Ranked-choice voting was the cure for what ails American politics, boosters said. Now in use in four California cities, this new voting system was supposed to increase voter turnout, stanch the flow of special interest money and encourage high-minded, positive campaigns.
But it didn’t play out that way in the biggest ranked-choice election yet – the 2011 San Francisco mayoral race. Turnout was down, the worst in a competitive race in about 35 years, as the San Francisco Chronicle noted.
Independent soft money committees, financed by big corporations and labor unions, spent heavily, ducking the city’s tough donation limits. And in the campaign itself, challengers pounded away at acting Mayor Ed Lee. They accused him of promoting voter fraud in Chinatown, lying when he promised not to run and serving as a stooge for former Mayor Willie Brown.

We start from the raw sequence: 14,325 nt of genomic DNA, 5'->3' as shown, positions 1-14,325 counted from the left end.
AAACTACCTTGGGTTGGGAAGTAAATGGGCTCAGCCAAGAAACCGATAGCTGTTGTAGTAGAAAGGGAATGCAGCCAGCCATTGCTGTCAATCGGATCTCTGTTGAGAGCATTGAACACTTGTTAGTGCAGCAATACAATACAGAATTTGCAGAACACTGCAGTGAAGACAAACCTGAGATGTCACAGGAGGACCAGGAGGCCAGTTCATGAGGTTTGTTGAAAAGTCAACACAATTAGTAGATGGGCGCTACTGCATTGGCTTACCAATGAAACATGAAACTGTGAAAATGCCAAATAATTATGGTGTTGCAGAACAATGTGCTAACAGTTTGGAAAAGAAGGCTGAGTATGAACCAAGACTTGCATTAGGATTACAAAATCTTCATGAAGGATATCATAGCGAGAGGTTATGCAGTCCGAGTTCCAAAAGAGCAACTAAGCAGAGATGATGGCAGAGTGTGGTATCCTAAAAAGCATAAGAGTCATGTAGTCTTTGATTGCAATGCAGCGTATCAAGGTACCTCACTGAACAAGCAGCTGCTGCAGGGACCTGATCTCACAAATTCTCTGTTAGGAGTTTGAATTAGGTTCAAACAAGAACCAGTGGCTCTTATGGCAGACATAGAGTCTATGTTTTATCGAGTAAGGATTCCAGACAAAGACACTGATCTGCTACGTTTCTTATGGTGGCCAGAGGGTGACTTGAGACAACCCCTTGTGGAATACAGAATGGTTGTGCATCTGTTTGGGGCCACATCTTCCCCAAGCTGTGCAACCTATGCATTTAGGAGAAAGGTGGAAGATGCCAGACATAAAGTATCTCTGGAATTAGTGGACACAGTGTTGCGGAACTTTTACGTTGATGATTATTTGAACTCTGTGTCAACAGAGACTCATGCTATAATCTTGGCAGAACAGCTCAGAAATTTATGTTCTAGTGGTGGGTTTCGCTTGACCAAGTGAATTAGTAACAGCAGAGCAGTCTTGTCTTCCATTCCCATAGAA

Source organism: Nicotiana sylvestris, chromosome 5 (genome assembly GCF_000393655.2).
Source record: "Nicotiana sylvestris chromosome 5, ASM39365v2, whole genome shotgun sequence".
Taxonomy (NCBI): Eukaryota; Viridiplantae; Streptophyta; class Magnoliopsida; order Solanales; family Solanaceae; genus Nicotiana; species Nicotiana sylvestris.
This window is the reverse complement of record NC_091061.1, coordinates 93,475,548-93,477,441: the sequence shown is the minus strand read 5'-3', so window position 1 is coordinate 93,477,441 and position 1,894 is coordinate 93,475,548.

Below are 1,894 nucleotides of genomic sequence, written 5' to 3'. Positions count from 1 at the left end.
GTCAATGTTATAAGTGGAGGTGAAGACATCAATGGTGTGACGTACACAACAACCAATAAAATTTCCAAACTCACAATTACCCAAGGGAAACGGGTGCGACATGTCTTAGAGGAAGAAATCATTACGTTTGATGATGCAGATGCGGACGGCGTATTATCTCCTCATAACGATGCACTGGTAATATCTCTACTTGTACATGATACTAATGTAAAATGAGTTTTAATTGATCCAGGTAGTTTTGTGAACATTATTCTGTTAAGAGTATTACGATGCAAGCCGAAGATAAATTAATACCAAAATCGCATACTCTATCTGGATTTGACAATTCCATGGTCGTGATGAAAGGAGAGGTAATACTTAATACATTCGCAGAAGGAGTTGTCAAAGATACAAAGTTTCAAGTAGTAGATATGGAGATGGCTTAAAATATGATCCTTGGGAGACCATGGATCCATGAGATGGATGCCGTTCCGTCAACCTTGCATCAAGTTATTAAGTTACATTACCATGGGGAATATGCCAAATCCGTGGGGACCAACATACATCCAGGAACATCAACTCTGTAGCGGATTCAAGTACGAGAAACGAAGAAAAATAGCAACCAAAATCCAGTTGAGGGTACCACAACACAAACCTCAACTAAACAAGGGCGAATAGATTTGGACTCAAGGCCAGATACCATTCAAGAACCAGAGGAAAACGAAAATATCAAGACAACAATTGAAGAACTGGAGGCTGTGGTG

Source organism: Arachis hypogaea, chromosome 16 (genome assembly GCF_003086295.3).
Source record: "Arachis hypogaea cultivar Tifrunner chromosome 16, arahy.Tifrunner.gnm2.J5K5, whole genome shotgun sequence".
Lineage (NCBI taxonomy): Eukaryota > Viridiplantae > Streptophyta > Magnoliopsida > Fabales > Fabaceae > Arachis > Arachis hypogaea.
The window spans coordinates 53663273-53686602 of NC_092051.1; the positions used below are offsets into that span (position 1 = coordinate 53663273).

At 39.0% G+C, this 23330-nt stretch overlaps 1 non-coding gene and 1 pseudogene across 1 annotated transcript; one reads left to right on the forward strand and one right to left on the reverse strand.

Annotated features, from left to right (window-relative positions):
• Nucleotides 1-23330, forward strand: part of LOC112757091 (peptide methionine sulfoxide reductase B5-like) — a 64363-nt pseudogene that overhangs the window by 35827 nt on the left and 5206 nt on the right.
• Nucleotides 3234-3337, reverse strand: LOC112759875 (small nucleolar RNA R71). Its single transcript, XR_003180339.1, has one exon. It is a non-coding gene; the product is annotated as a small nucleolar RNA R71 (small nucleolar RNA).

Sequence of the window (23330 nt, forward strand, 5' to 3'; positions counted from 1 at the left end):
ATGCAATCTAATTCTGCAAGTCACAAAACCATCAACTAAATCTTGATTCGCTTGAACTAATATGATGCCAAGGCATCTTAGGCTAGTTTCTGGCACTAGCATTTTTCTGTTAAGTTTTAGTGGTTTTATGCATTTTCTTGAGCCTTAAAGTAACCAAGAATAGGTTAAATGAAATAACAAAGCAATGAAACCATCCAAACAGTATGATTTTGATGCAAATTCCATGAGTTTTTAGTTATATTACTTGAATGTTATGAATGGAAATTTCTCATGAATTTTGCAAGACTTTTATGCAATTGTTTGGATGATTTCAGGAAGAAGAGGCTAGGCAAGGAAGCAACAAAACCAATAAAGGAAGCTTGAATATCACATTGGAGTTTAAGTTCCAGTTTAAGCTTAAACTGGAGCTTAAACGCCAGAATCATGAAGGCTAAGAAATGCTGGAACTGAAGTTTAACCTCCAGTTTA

Lee denied wrongdoing and got elected anyway. Now critics are zeroing in on the ranked-choice system, hoping to repeal it before another city election rolls around. The proposal is being fronted by city Supervisors Sean Elsbernd and Mark Farrell, who calls the system a “failed experiment.” They hope to put the issue to voters next year.